He told me that as long as the sun shone and the sky is up yonder these agreements will be kept …. He said as long as the sun rises it shall last; as long as the waters run it shall last; as long as the grass grows it shall last …. He said 'just as long as you see light here, just as long as you see this light glimmering over us, shall these agreements be kept, and not until these things cease and pass away shall our agreement pass away.' That is what he said, and we believed it …. We have kept every turn of that agreement. The grass is growing, the waters run, the sun shines, the light is with us, and the agreement is with us yet, for the God that is above us all witnessed that agreement.
(And Still the Waters Run, by Angie Debo, P 55.)
Several of Harjo's followers were arrested, and released after promising to cooperate with the allotment process, but not before the movement had spread to other tribes. Conservative members of each tribe refused to accept allotment certificates, mailing them back when they came in the mail. Although in poverty, many also returned annuity checks.
With the help of some of the more educated tribal leaders, conservatives from the Chickasaw, Choctaw, Cherokee, and Creek tribes finally came up with a plan to accept their allotments and then sell them and buy land in Mexico where they could establish their own community and be free to follow their traditions. The only obstacle in the way of the movement was the rule included in the allotment treaties that prohibited the alienation (selling) of their allotments, usually for twenty years.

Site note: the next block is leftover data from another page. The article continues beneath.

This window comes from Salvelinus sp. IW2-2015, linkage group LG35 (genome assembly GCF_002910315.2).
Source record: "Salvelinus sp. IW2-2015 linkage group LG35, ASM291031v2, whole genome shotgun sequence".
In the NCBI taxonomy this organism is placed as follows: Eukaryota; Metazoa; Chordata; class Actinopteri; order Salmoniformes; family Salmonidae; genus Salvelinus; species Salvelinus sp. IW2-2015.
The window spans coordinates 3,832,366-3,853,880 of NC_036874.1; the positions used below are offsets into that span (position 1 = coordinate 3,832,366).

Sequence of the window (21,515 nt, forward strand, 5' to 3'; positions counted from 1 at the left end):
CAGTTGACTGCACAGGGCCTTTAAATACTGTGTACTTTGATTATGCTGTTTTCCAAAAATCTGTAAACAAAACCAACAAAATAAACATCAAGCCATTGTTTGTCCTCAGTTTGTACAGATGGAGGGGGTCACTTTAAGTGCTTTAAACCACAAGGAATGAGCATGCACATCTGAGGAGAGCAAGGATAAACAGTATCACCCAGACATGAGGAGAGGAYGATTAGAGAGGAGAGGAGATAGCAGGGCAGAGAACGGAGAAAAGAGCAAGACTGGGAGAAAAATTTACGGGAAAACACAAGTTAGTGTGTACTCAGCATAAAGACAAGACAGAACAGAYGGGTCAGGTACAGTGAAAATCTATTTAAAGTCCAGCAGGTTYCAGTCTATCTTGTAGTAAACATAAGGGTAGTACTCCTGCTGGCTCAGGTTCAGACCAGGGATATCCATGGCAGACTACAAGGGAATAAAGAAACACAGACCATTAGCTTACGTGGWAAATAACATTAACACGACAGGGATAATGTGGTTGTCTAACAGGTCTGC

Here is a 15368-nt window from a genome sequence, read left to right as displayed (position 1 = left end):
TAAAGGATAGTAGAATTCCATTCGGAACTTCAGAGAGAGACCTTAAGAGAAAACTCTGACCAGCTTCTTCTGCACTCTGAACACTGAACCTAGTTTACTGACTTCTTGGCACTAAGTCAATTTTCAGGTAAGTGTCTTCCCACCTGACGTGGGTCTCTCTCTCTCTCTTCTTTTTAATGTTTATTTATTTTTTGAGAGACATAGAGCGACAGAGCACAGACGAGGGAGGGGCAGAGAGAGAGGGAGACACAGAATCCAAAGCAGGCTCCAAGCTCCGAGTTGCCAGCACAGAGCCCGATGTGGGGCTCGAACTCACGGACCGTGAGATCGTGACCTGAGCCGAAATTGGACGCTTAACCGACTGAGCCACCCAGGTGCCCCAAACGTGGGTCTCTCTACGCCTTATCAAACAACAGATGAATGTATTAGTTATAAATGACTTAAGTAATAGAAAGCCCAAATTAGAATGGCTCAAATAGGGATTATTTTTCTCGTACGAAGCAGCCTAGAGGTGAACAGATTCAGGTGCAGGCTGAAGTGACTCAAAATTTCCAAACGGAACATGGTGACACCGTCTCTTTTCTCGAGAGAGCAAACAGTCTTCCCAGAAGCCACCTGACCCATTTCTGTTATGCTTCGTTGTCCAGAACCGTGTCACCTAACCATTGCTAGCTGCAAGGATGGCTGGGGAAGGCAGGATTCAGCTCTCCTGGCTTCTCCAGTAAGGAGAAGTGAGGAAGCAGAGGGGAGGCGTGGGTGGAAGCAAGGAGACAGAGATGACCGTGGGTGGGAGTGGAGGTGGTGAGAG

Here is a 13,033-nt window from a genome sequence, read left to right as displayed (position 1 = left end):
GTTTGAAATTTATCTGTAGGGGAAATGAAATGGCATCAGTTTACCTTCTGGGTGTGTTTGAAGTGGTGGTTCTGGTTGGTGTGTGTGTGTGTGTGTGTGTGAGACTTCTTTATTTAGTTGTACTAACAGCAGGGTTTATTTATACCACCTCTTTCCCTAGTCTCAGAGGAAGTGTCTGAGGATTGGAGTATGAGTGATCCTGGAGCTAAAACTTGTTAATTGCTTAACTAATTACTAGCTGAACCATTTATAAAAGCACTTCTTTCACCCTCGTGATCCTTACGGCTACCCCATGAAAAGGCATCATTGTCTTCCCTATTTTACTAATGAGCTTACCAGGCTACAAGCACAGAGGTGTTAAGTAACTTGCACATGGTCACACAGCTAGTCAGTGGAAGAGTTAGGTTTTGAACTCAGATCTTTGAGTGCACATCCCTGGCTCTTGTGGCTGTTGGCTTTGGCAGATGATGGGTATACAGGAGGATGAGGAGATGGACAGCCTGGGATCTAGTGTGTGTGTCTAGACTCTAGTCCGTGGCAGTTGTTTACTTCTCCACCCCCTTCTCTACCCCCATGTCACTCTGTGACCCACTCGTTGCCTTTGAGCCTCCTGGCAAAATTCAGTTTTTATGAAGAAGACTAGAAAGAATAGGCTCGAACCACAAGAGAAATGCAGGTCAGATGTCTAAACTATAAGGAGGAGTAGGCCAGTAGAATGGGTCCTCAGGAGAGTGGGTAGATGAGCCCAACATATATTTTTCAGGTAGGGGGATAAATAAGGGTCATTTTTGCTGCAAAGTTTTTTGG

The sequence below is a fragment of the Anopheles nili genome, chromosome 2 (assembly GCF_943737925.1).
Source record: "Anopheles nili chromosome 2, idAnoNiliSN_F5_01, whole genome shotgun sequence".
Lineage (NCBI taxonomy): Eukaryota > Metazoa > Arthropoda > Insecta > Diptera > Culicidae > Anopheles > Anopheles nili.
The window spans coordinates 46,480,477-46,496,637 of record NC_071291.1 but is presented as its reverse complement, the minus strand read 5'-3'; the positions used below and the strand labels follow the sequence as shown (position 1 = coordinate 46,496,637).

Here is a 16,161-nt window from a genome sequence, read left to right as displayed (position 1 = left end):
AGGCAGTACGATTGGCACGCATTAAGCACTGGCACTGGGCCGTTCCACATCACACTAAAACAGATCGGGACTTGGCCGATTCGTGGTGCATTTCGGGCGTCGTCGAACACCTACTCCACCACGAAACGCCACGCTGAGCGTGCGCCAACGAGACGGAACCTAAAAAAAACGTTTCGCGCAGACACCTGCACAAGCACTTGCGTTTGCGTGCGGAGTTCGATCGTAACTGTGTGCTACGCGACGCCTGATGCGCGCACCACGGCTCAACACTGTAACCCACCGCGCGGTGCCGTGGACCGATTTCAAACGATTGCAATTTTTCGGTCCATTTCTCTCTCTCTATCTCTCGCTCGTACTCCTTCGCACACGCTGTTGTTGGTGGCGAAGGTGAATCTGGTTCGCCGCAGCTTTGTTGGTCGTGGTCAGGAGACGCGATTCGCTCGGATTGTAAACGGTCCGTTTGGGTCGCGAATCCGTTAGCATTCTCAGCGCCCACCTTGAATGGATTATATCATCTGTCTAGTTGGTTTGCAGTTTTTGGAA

Jacob Jackson, a full blood Choctaw, wrote a letter to Congress in behalf of the Choctaw and Chickasaw conservatives. This is an excerpt:
Surely a race of people, desiring to preserve the integrity of that race, who love it by reason of its traditions and their common ancestors and blood, who are proud of the fact that they belong to it, may be permitted to protect themselves, if in no other way but emigration. Our educated people inform us that the white man came to this country to avoid conditions which to him were to him not as bad as the present conditions are to us; that he went across the great ocean and sought new homes in order to avoid things which to him were distasteful and wrong. All we ask is that we may be permitted to exercise the same privilege. We do not ask any aid from the Government of the United States in so doing. We do ask that we may be permitted, in a proper way, by protecting our own, to dispose of that which the government says is ours, and which has been given us over our protest against the distribution, to the end that another home may be furnished, and another nation established….
We believe that the great father of all men created the Indian to fill a proper place in this world. That as an Indian he had certain rights, among which is the right to exist as a race, and that in the protection of that right, it is our belief that we are fulfilling the purpose of the Divine Creator of mankind.
(And Still the Waters Run, by Angie Debo, P 59.)
Jackson's eloquent appeal was received by the Senators with ridicule. The Four Mothers' Society continued to exist well into the twentieth century although they were never able to establish a colony in Mexico. Its members refused to accept allotments or payments from the U.S. Government. Some continued to live on what had been their tribal land and were eventually evicted, jailed, or murdered, as in the case of Jim's great grandfather.
These people are my heroes. They defended their culture and traditions with courage and dignity, and what eloquence! They certainly left a legacy that should make us, their descendants, proud. It is the stuff of legend.
Chitto Harjo or Crazy Snake died in 1911. He lived in hiding for the last two years of his life. Some say it was the "Little People" who sustained him.
(See post, Chickasaw Culture and Beliefs, Oct. 18, 2010)